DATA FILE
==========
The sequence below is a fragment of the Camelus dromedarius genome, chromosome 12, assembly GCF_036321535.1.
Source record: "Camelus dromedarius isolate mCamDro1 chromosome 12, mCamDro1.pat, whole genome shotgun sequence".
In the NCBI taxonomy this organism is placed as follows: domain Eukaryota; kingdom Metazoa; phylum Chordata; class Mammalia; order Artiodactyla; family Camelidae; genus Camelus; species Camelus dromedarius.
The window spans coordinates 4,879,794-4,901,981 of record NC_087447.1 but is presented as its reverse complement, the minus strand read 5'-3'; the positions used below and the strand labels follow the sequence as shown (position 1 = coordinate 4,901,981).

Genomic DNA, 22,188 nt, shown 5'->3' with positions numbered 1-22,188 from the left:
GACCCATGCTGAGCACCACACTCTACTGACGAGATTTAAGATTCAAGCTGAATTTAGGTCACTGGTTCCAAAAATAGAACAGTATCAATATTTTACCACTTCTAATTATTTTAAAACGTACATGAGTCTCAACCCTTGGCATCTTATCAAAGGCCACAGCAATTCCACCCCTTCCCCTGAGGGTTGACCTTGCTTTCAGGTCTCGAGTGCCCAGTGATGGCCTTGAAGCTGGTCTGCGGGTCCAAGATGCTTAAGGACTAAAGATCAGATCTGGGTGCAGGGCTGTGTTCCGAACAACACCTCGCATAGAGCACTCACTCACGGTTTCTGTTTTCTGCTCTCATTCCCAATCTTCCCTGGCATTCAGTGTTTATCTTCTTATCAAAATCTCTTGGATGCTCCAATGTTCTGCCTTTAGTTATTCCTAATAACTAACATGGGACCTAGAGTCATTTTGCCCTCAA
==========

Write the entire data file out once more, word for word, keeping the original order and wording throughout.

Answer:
The sequence below is a fragment of the Camelus dromedarius genome, chromosome 12, assembly GCF_036321535.1.
Source record: "Camelus dromedarius isolate mCamDro1 chromosome 12, mCamDro1.pat, whole genome shotgun sequence".
In the NCBI taxonomy this organism is placed as follows: domain Eukaryota; kingdom Metazoa; phylum Chordata; class Mammalia; order Artiodactyla; family Camelidae; genus Camelus; species Camelus dromedarius.
The window spans coordinates 4,879,794-4,901,981 of record NC_087447.1 but is presented as its reverse complement, the minus strand read 5'-3'; the positions used below and the strand labels follow the sequence as shown (position 1 = coordinate 4,901,981).

Genomic DNA, 22,188 nt, shown 5'->3' with positions numbered 1-22,188 from the left:
GACCCATGCTGAGCACCACACTCTACTGACGAGATTTAAGATTCAAGCTGAATTTAGGTCACTGGTTCCAAAAATAGAACAGTATCAATATTTTACCACTTCTAATTATTTTAAAACGTACATGAGTCTCAACCCTTGGCATCTTATCAAAGGCCACAGCAATTCCACCCCTTCCCCTGAGGGTTGACCTTGCTTTCAGGTCTCGAGTGCCCAGTGATGGCCTTGAAGCTGGTCTGCGGGTCCAAGATGCTTAAGGACTAAAGATCAGATCTGGGTGCAGGGCTGTGTTCCGAACAACACCTCGCATAGAGCACTCACTCACGGTTTCTGTTTTCTGCTCTCATTCCCAATCTTCCCTGGCATTCAGTGTTTATCTTCTTATCAAAATCTCTTGGATGCTCCAATGTTCTGCCTTTAGTTATTCCTAATAACTAACATGGGACCTAGAGTCATTTTGCCCTCAA